unable to draw back or thrust it forth.
But Nileus, who had feigned himself begot
by seven-fold Nile, and carved his shield with gold
and silver streams, alternate seven, shouted;
“Look, look! O Perseus, him from whom I sprung!
And you shall carry to the silent shades
a mighty consolation in your death,
that you were slain by such a one as I.”
But in the midst of boasting, the last words
were silenced; and his open mouth, although
incapable of motion, seemed intent
to utter speech.
Then Eryx, chiding says;
“Your craven spirits have benumbed you, not
Medusa's poison.—Come with me and strike
this youthful mover of magician charms
down to the ground.”—He started with a rush;
the earth detained his steps; it held him fast;
he could not speak; he stood, complete with arms,
Such a penalty was theirs,
and justly earned; but near by there was one,
aconteus, who defending Perseus, saw
medusa as he fought; and at the sight
the soldier hardened to an upright stone.—
Charybdis, and with care had then approached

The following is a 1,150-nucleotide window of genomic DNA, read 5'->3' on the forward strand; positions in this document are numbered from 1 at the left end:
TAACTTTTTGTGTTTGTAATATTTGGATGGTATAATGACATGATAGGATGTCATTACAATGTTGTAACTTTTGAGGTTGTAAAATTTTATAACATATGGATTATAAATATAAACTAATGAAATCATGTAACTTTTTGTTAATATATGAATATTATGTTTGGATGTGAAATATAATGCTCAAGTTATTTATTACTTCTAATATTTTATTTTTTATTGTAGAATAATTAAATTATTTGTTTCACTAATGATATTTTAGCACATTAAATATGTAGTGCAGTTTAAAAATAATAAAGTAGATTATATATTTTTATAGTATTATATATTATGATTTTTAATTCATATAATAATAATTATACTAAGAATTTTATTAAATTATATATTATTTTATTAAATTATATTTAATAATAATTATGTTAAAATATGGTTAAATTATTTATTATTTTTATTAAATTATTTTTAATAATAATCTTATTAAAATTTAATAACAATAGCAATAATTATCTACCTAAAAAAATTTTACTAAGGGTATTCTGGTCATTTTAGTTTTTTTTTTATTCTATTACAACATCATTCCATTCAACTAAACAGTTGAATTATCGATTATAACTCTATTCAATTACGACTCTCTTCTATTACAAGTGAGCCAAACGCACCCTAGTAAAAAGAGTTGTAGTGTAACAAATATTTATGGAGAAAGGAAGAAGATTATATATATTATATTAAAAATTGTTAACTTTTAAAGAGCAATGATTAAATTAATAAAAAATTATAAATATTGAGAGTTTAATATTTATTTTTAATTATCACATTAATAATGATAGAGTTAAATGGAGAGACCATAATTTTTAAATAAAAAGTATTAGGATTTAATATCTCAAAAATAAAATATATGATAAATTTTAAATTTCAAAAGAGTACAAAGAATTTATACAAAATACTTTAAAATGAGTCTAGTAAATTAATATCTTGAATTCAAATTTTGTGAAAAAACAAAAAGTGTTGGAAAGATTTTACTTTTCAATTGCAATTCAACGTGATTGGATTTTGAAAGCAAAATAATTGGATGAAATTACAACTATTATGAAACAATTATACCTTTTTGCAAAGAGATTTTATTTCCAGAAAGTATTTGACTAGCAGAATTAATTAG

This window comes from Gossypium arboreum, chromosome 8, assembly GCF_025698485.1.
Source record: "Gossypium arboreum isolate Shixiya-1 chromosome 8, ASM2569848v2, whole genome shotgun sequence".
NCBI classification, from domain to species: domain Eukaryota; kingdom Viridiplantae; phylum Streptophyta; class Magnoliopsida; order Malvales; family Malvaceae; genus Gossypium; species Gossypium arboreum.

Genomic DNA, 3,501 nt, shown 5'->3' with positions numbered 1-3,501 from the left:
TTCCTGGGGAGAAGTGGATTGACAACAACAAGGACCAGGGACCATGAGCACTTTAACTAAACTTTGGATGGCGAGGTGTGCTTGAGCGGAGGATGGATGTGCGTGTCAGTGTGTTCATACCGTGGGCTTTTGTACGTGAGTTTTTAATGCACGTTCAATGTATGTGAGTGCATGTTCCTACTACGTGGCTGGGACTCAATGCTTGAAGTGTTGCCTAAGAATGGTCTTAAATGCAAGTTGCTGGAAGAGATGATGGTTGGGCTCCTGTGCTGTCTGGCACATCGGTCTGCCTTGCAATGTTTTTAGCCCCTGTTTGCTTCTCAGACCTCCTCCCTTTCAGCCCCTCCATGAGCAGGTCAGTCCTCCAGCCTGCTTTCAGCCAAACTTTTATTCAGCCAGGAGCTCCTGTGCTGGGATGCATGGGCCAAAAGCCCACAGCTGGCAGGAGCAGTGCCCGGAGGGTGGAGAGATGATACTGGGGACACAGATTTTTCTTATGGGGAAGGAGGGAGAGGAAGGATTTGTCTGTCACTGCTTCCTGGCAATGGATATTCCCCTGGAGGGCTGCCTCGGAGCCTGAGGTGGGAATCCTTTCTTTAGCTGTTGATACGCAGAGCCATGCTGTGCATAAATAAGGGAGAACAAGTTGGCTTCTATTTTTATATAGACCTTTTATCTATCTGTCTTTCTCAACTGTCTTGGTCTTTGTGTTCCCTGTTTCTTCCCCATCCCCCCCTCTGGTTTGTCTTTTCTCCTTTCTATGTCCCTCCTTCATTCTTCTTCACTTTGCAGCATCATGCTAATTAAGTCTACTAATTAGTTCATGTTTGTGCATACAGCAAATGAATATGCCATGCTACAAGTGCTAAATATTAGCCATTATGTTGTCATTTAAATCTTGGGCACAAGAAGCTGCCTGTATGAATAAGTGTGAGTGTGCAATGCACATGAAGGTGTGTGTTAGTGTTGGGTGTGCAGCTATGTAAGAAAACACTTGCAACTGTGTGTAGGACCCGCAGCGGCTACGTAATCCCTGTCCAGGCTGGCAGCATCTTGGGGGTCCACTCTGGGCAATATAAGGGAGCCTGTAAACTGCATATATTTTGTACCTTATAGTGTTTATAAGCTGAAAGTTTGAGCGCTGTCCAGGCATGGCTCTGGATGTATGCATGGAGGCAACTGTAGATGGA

near the Ausonian shore, a roaring gale
bore them far southward to the Libyan coast.
And then Sidonian Dido, who was doomed
not calmly to endure the loss of her
loved Phrygian husband, graciously received
Aeneas to her home and her regard:
and on a pyre, erected with pretense
of holy rites, she fell upon the sword.
Deceived herself, she there deceived them all.
Aeneas, fleeing the new walls built on
that sandy shore, revisited the land
of Eryx and Acestes, his true friend.
There he performed a hallowed sacrifice
and paid due honor to his father's tomb.
And presently he loosened from that shore
the ships which Iris, Juno's minister,
had almost burned; and sailing, passed far off
the kingdom of the son of Hippotas,
in those hot regions smoking with the fumes
of burning sulphur, and he left behind
the rocky haunt of Achelous' daughters,
the Sirens. Then, when his good ship had lost
the pilot, he coasted near Inarime,
near Prochyta, an